So 4 me fatigue is my killer it stops me doing one hell of a lot in life.

    Most people really misunderstand this so many people have said to me 'u not sleep at night' or even 'u do nothing to be tired' , if only they had a day in the life of me suffering from lupus(SLE), fibromyalgia, Facial problems, Muscle problems, IBS, weight problems and so many other little things that all add up 2 hurt me or make me suffer in some way.

    This lupus has a lot to answer 4, but what can I do bar embrace it and carry on not like I can just cut it out suppose its part of me now. Trying to make a onwards and upwards tired wee life for myself/

    Take care all.

    Ruth x

  • Hi Ruth. Thank you for sharing your experiences. Pacing yourself on good days can be very difficult if you have lots that you want to get done. It is very important to not overdo it on your good days though because it can cause you to crash.

    Have you considered trying out some pacing techniques? Action for M.E. have produced a great booklet about pacing that you can download at actionforme.org.uk/uploads/... It is not specifically for people with lupus, but most of the priniciples will still apply.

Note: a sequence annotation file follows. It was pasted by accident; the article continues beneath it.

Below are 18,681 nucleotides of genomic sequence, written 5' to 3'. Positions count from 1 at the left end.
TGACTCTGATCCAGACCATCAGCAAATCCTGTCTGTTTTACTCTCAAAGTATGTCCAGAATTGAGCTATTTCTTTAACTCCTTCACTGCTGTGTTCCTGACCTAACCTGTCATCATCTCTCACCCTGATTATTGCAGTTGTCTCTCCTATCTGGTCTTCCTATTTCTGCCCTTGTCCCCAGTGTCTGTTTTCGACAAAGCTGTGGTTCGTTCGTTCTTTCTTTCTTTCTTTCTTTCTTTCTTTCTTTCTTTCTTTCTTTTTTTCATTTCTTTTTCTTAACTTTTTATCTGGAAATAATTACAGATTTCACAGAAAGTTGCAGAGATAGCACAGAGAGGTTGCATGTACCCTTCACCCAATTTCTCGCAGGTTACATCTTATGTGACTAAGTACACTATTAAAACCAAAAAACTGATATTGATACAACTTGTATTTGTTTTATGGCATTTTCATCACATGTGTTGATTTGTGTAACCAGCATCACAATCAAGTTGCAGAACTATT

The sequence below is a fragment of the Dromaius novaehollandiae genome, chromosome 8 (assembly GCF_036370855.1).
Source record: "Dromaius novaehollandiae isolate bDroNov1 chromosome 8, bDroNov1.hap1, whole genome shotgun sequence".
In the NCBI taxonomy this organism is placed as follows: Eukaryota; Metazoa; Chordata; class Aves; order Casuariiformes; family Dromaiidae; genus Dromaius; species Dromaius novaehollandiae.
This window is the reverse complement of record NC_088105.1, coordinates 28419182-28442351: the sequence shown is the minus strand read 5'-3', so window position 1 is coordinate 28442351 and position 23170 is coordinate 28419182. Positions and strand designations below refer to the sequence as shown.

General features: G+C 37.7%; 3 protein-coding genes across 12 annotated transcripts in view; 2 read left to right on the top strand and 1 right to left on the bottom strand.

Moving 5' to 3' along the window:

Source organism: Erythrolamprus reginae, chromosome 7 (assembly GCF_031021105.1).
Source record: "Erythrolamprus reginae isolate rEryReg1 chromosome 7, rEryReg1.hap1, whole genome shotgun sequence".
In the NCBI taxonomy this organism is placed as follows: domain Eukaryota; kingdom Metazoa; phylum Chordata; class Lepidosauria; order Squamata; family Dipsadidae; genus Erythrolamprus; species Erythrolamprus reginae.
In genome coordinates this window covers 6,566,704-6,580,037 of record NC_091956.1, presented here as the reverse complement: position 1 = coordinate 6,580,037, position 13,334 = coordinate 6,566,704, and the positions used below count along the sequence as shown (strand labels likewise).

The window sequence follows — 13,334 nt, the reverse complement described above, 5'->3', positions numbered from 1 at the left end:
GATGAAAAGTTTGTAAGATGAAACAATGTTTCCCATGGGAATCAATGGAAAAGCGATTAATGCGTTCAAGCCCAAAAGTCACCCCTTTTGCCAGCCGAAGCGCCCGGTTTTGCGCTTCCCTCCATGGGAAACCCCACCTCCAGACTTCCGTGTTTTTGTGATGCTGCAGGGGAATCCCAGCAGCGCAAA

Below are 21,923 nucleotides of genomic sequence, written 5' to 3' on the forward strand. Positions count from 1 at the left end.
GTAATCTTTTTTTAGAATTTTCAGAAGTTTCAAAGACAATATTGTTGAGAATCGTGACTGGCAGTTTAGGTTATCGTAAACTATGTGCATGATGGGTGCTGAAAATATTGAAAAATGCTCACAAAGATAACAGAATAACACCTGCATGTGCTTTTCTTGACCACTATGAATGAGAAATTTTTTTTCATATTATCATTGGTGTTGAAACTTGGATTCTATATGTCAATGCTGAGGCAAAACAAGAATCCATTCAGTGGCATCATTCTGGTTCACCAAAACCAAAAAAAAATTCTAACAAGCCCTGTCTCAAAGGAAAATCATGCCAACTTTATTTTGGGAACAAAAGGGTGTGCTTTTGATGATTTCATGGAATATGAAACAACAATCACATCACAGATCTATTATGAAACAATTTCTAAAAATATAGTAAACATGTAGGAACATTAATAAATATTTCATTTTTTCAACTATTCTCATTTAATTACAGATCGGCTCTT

• I don't have antibodies for Lupus so my diagnosis is still RA, but minus the RA itself and lots of the systemic stuff, including fatigue, Raynauds and Sicca. I don't sleep well and never have so this is a large contributor, but also have akways been useless at pacing until very recently when I've had to learn the hard way what happens if I don't.

    For me the odd catnap during the day really helps - I think they call it power napping but I still don't have much power after these 🙄. I do get my brain power and positivism from doing this though. If I get too tired I become low and very anxious and pained.

    I'm also much better if I stay away from wheat or if possible ftom gluten although I don't have full blown Coeliacs. I feel by looking after my gut with a very wholesome and balanced diet my symptoms recede a bit and I sleep better. Over Christmas and New Year this went to pot and it has taken two weeks, lots of lactulose and paracetamol and extra long cat naps to get back on track with my life.